**2. Obviously, the more ACH, the cleaner the air.** The filter type in the air purifier makes a difference too, whether it is true HEPA, HEPA-like or a cheaper air filter, and that is discussed later.

**3. “I have an air purifier – how many square feet will it purify?”** With this approach, start at the left column labeled CADR. Scan down to find the exact or nearest CADR to your air purifier. Then scan right to find out how much space it will serve based on 1-4 ACHs.

**4. “I need to buy an air purifier.”** OK. The first question is, “how many times do you want the air to change each hour?” If your air purifier has a HEPA filter, aka “true HEPA,” then 1 or 2 times should be sufficient unless the indoor air quality is really bad. Then maybe 3 times or 4 times would do the job. If it isn’t true HEPA, then 2-4 ACH is right under normal indoor air quality conditions.

So, find the number you want under Air Changes per Hour (ACH). Then scan down to find the room size or closest room size. Finally, scan to the left to find the CADR required for your new air purifier.

## FAQ

**Can you use a large air purifier in a small room?**

Yes. There’s really no such thing as an air purifier that’s “too big” in terms of how well it purifies the air.

However, sound might be an issue. The larger the CADR rating, the bigger the fan and the more airflow. So, if you’re using a large air purifier in a small bedroom or office, the purifier might be noisy enough to disturb your sleep or work.

**Are air purifiers worth it for Covid 19?**

Possibly. Take all other precautions, and purchase an air purifier with:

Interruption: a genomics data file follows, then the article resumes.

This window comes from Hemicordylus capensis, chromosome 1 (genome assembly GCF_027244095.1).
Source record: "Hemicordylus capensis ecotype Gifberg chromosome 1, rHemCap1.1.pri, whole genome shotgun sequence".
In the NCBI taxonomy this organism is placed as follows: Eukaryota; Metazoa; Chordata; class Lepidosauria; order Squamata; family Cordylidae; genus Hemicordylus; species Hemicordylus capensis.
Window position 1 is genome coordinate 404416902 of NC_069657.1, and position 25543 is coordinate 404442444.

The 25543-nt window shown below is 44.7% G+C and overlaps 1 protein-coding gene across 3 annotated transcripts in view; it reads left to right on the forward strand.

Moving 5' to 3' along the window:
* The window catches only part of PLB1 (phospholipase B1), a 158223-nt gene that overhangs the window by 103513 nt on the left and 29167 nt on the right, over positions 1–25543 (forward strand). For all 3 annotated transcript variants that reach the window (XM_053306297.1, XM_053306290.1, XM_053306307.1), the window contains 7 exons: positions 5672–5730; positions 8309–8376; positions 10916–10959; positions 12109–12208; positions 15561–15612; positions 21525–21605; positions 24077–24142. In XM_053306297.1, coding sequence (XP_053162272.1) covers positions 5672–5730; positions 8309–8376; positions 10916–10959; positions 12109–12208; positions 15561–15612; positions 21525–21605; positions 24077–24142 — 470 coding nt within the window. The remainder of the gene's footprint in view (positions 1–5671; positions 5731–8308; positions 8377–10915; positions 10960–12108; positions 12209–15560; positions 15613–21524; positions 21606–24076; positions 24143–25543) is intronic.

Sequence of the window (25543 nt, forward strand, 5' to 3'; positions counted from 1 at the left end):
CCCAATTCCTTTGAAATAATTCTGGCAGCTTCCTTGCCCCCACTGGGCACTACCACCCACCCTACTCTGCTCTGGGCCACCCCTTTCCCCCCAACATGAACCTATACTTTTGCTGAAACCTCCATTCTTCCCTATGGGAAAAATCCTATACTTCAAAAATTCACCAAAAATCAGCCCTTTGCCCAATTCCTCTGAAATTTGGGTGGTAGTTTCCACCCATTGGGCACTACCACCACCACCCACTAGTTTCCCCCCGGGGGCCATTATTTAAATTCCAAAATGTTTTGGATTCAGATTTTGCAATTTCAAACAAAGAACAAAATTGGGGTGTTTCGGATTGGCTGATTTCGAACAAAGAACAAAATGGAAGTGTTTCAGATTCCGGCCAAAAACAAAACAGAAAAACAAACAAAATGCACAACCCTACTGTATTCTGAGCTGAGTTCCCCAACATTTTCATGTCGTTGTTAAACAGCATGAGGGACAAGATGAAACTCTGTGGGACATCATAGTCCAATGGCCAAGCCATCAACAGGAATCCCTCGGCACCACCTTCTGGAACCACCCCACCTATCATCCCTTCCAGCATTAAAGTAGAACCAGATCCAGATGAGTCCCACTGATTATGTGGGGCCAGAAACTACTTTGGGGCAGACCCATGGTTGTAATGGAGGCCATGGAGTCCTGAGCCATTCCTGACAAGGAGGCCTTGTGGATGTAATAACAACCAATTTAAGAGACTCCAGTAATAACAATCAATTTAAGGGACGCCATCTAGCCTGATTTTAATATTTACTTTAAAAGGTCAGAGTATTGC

**A true HEPA air filter**

**1.5 to 2 times more capacity than “standard.”** For example, the CADR Calculator at the top of the page says you need an air purifier with a minimum CADR of 500 for a space 750 square feet. In other words, if Covid is a concern, choose a purifier with a CADR or 750 (1.5 times higher) to 1000 (2 times higher)

**What is the highest CADR air purifier?**

The highest CADR ratings you’ll find are between 550 and 600. CADR ratings of 588 are common in large air purifiers made from about 875 to 900 square feet.

**What if I have more than 875 square feet of space?**

Then you will need to purchase multiple air purifiers and set them up in zones of the home, apartment, office suite, retail space, warehouse, etc.

**Is the smoke CADR different?**

No, but again, we highly recommend choosing one with a HEPA air filter – not a HEPA-like or other filter type.

Two other options might be useful too. Look for an air purifier with an electrostatic function which helps to capture airborne smoke and other pollutants. Secondly, a charcoal pre-filter helps contain smoke and its odors.